Our Revolution — the successor organization to Bernie Sanders’ historic 2016 campaign for the president — will launch on August 24 as over 2,300 house parties across the country tune into a livestreamed address by Sanders on the path forward for the political revolution he inspired. But the launch has been complicated by the resignation of staffers who objected to the appointment of long-time Sanders loyalist Jeff Weaver as president of Our Revolution.
Buzzfeed reports “as many as eight” out of 15 staffers have resigned including “the organization’s two senior political staffers, two other organizing staffers, one other digital staffer, and one data staffer.” According to a report by Politico, unnamed aggrieved staffers describe Weaver as “curt, dismissive, and overmatched” and quotes Claire Sandberg, digital organizing director for Sanders’ presidential campaign, who says:
“It’s about both the fund-raising and the spending: Jeff would like to take big money from rich people including billionaires and spend it on ads. That’s the opposite of what this campaign and this movement are supposed to be about and after being very firm and raising alarm the staff felt that we had no choice but to quit.”
This is a rather strange accusation to hurl since the Sanders campaign took money from “rich people including billionaires” and ad spending was the campaign’s single greatest expenditure. More than $92 million was spent on media or nearly 40% of the $236 million we raised was spent in one form or another on ads between buying airtime on commercial stations, paying consultant fees, and on digital media. Campaign spending runners up include air travel ($3.34 million), campaign paraphernalia ($6.56 million), payroll ($5.89 million), postage, printing, and mailing ($4.8 million), and site rentals ($1.7 million).
Far from being the ‘opposite’ of what the campaign was about, Sandberg’s claim makes it sounds like Jeff Weaver wants to basically continue what the campaign was doing but this time for down-ballot progressives. The notion that Our Revolution’s leadership board — made up of long-time Sanders loyalists Jeff Weaver, Jane Sanders, Shannon Jackson and Sanders himself who combined have spent several lifetimes successfully fighting for working and middle class people and against the influence of the billionaire class — suddenly and inexplicably want their money beggars belief. It’s far more likely that this is an ugly personality conflict full of hurt feelings and personal slights (real and imagined) that has been puffed up as a grand struggle over existential principles because the truth is too petty and embarrassing to admit publicly.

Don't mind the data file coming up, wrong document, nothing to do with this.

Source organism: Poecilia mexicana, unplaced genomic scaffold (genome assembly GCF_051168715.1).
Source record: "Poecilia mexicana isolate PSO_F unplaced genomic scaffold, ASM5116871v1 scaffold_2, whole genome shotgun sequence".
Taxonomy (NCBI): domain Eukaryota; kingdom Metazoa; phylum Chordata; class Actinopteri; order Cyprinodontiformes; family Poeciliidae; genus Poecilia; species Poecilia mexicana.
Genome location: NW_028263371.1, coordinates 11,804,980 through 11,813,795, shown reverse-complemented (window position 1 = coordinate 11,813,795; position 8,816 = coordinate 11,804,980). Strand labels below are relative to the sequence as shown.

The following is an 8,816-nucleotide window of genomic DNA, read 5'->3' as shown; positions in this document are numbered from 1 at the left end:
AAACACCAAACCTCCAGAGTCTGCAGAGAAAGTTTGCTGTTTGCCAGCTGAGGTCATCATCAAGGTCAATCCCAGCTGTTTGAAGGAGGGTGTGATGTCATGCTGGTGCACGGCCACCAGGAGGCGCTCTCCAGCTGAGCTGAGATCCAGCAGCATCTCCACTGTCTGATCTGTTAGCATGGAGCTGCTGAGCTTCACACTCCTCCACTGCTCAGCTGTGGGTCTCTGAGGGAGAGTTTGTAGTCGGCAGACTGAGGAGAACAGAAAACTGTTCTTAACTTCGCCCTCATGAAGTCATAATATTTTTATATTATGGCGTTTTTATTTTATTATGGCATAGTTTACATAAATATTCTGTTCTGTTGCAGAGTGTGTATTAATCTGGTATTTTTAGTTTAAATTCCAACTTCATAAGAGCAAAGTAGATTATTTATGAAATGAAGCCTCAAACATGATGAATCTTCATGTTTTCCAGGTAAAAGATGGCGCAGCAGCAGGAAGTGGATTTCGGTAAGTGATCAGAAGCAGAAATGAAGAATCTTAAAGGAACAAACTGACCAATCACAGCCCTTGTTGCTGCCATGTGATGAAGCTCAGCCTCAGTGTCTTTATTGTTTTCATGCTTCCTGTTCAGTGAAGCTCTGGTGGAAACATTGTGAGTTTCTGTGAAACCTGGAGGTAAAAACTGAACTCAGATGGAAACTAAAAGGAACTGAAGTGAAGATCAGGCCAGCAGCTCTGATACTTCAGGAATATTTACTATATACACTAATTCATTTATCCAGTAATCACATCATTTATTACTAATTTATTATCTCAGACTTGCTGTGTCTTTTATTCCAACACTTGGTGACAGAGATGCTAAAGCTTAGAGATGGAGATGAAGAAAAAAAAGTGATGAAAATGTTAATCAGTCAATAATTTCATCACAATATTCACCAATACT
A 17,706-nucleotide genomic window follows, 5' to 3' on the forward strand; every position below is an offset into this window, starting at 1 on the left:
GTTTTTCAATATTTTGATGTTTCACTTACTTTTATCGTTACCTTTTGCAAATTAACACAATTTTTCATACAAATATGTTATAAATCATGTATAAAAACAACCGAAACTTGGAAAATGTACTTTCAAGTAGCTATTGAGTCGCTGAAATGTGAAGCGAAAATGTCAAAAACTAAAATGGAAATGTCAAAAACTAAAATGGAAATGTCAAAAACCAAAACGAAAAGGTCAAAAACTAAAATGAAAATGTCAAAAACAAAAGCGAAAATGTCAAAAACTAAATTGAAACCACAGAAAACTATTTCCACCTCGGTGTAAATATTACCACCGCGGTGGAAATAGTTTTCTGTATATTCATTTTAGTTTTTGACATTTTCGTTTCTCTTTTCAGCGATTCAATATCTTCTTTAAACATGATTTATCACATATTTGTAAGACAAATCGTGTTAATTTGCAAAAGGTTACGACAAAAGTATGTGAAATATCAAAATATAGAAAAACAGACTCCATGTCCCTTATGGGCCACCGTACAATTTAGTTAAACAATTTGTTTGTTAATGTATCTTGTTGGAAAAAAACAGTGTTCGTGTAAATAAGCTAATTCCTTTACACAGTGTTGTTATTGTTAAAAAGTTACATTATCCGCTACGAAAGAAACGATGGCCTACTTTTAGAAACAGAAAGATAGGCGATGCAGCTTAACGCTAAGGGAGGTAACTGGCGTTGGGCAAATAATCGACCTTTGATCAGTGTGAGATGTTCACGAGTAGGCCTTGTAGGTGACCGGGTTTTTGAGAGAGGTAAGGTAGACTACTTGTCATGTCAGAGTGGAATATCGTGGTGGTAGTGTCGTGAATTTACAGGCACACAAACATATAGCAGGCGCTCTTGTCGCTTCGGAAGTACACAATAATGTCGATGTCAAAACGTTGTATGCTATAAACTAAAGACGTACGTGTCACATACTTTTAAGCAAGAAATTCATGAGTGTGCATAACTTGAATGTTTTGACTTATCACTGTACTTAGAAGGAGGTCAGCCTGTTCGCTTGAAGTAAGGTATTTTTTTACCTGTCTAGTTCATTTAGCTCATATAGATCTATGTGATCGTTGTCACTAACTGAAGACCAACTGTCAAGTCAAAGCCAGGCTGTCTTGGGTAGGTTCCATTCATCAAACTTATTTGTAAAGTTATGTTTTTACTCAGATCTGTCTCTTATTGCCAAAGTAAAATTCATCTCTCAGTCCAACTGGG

The timing of this mass resignation on the eve of Our Revolution’s launch also tells us something about the people who quit. It smacks of sabotage. This is not to suggest that any of the people who quit are conscious saboteurs motivated by malice, but it is hard to understand why these allegedly Weaver-driven resignations could not wait until after the Our Revolution launch event on August 24.
Needless drama aside, there are real issues that need to be addressed when it comes to Our Revolution’s status as a tax-exempt 501(c)(4) social welfare organization and the role Sanders hopes it will play in finding, vetting, training, and supporting progressive Democrats and independents to run for and win local and state offices. 501(c)(4) organizations are not under the jurisdiction of the Federal Election Commission. They can campaign for or against candidates so long as election campaigns are not the majority of their activity or do not account for 50% of their spending. They are allowed to lobby politicians and government. And they are not required by law to publicly disclose the identities of their contributors. There is no legal limit on how much a person or a corporation can donate to a 501(c)(4) like Our Revolution (the Supreme Court’s disastrous Citizen’s United decision allowed 501(c)(4) organizations to accept corporate contributions).
Our Revolution could institute a voluntary ban on total donations of more than $2,700 per year per person and require donors to sign a disclosure agreement allowing their names to be published as part of the public record. Doing so would draw a stark contrast to the practices of right-wing 501(c)(4) groups funded by the Koch brothers and lay to rest bogus insinuations that it is paid for by the billionaires.